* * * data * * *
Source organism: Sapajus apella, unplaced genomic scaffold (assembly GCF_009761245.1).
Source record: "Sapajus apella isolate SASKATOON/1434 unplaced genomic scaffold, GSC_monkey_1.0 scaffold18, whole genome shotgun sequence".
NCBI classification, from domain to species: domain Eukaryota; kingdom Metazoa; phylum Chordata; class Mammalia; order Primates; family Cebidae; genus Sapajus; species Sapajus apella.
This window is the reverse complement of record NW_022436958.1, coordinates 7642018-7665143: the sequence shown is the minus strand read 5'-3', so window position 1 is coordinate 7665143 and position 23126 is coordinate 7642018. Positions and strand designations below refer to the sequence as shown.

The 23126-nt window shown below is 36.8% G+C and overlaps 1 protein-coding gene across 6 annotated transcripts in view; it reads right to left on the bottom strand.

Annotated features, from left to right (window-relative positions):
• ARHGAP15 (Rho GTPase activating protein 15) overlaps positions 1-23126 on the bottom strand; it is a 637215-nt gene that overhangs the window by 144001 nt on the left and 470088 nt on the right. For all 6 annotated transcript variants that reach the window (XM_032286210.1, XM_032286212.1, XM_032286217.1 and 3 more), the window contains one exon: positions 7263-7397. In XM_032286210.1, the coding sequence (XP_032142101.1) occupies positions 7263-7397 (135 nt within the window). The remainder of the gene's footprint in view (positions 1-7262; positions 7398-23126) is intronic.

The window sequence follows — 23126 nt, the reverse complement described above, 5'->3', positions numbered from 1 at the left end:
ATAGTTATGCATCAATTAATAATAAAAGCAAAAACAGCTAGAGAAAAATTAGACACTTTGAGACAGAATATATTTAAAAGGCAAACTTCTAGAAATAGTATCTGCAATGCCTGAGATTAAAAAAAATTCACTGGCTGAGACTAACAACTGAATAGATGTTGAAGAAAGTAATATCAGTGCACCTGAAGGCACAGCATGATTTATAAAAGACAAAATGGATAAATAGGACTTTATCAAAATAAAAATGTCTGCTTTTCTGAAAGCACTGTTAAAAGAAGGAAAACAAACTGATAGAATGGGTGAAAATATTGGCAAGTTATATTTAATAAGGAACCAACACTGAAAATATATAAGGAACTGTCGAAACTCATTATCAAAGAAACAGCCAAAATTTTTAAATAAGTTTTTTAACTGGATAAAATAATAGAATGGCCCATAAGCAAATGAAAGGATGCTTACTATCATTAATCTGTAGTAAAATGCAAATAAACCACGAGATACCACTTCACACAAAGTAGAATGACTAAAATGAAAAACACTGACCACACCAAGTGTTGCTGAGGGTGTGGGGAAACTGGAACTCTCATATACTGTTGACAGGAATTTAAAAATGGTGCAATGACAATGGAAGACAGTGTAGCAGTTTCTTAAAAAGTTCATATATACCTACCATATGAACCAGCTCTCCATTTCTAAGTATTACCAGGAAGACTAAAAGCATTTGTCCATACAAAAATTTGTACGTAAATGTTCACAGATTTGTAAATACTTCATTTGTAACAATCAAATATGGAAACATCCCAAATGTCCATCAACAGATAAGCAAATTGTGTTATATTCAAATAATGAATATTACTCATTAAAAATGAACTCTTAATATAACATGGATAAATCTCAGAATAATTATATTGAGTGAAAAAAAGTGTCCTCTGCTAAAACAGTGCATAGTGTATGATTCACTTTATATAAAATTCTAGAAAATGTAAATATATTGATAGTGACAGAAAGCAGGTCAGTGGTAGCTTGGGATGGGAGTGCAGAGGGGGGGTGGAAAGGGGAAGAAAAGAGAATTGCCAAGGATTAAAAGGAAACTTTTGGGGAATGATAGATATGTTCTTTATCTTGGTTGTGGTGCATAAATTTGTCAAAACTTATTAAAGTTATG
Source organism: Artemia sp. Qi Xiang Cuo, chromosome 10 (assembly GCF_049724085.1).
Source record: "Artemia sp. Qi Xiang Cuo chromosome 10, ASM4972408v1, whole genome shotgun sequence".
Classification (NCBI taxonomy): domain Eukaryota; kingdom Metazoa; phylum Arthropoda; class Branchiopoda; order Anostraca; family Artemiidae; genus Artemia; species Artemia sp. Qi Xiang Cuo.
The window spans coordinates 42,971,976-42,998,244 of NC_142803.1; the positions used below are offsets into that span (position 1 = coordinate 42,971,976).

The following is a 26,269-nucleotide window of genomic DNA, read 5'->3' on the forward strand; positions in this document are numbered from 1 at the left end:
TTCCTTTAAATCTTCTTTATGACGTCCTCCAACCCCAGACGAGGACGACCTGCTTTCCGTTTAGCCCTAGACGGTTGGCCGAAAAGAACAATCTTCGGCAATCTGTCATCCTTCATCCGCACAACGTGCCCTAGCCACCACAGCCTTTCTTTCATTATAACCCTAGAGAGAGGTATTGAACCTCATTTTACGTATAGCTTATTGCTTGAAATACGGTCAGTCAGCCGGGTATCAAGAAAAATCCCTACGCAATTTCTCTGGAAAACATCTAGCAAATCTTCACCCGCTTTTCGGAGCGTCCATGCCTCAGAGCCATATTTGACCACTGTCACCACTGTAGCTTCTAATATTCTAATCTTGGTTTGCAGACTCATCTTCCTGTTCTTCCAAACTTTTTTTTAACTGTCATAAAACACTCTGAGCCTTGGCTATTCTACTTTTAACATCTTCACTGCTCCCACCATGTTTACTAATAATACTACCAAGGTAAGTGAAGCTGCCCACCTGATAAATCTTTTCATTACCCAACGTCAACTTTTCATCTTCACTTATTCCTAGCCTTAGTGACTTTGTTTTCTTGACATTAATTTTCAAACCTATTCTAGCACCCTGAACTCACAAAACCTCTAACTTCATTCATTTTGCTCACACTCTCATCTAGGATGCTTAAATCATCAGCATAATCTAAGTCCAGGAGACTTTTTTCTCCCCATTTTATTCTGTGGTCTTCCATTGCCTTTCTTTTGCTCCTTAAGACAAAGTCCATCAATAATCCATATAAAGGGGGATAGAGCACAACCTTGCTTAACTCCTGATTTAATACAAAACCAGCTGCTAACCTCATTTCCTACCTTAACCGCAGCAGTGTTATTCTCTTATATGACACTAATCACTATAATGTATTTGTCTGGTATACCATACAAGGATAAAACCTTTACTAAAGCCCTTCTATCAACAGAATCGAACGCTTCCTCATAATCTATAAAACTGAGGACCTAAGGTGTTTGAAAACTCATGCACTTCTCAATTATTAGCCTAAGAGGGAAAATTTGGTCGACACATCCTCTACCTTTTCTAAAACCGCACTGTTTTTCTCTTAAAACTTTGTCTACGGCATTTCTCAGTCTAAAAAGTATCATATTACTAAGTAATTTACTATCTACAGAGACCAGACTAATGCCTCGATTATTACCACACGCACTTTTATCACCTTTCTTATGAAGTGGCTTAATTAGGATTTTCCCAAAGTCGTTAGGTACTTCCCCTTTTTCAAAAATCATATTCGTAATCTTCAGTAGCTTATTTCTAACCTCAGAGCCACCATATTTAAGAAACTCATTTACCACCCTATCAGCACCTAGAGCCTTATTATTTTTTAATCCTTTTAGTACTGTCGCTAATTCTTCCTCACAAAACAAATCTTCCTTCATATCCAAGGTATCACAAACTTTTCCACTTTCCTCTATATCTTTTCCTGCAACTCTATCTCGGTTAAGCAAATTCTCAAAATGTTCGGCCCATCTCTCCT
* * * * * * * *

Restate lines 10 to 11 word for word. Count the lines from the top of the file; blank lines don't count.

Source organism: Artemia sp. Qi Xiang Cuo, chromosome 10 (assembly GCF_049724085.1).
Source record: "Artemia sp. Qi Xiang Cuo chromosome 10, ASM4972408v1, whole genome shotgun sequence".